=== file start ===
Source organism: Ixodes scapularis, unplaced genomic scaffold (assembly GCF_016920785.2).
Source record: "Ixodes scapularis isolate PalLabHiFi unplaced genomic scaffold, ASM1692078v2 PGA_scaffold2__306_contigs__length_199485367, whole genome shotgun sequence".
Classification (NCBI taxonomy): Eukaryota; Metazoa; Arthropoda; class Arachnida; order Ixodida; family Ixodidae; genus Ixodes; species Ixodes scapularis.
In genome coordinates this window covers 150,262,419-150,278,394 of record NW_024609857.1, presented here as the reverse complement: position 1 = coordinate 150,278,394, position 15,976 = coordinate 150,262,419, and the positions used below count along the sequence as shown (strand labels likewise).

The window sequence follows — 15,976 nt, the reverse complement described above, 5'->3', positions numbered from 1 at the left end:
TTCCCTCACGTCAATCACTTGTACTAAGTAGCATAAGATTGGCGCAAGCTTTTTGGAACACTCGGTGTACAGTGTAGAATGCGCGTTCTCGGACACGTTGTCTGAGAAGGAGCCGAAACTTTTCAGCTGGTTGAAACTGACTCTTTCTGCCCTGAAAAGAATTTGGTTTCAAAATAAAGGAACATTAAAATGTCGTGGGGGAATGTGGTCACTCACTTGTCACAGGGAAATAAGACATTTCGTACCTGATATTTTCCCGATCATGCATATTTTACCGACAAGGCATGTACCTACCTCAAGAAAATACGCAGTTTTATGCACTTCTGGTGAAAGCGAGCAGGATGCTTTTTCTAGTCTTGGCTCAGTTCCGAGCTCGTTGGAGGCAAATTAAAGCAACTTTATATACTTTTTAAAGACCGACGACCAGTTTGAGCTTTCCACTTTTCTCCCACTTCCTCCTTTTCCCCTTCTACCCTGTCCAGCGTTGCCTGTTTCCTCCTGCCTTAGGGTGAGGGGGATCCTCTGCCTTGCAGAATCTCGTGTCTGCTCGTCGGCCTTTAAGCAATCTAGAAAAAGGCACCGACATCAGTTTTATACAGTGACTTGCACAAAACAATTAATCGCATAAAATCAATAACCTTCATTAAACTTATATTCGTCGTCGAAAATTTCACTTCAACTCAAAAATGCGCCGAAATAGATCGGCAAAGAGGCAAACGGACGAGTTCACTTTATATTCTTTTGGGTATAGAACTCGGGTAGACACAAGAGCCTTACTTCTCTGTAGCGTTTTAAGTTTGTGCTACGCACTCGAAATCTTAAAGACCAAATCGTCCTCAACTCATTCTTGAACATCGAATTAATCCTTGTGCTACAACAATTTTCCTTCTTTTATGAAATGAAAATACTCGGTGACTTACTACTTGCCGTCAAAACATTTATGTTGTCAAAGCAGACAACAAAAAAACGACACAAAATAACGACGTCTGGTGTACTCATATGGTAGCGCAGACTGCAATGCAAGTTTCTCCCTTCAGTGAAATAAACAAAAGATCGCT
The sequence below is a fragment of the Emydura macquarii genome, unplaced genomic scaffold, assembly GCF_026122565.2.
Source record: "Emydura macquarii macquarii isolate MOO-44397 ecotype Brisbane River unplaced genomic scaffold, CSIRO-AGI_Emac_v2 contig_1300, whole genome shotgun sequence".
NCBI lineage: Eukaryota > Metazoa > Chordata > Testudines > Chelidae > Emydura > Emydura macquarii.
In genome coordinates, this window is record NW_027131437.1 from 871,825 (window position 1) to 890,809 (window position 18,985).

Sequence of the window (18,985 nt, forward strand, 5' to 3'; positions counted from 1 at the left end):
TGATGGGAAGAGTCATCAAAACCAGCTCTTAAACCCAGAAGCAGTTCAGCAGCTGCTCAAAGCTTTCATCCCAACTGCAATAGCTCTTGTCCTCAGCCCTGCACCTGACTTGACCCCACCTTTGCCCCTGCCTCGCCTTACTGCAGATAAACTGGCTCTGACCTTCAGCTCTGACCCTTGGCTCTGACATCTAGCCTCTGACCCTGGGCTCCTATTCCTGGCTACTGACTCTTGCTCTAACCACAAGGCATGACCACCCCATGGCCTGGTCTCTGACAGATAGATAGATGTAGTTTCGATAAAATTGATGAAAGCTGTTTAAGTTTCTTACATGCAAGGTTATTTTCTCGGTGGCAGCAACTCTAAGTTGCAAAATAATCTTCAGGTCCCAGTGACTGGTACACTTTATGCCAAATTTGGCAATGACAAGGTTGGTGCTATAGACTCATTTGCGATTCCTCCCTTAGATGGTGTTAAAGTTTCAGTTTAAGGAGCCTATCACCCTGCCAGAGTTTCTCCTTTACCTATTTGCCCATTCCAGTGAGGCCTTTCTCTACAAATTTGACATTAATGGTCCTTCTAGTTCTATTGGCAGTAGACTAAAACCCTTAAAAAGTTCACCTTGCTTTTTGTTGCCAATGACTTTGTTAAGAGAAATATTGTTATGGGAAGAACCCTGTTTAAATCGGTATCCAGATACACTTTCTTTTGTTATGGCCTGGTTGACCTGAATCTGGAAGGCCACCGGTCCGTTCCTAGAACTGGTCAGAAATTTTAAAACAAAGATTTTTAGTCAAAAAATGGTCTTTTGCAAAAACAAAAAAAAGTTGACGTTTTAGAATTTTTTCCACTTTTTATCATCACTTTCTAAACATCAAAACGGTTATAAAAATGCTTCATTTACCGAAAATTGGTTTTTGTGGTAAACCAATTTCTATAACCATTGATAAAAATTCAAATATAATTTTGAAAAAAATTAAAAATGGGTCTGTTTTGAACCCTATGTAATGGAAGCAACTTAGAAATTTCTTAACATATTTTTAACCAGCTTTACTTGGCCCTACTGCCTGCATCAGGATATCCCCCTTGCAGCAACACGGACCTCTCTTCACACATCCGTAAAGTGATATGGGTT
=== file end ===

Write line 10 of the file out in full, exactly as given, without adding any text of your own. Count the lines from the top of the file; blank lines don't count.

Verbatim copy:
In genome coordinates, this window is record NW_027131437.1 from 871,825 (window position 1) to 890,809 (window position 18,985).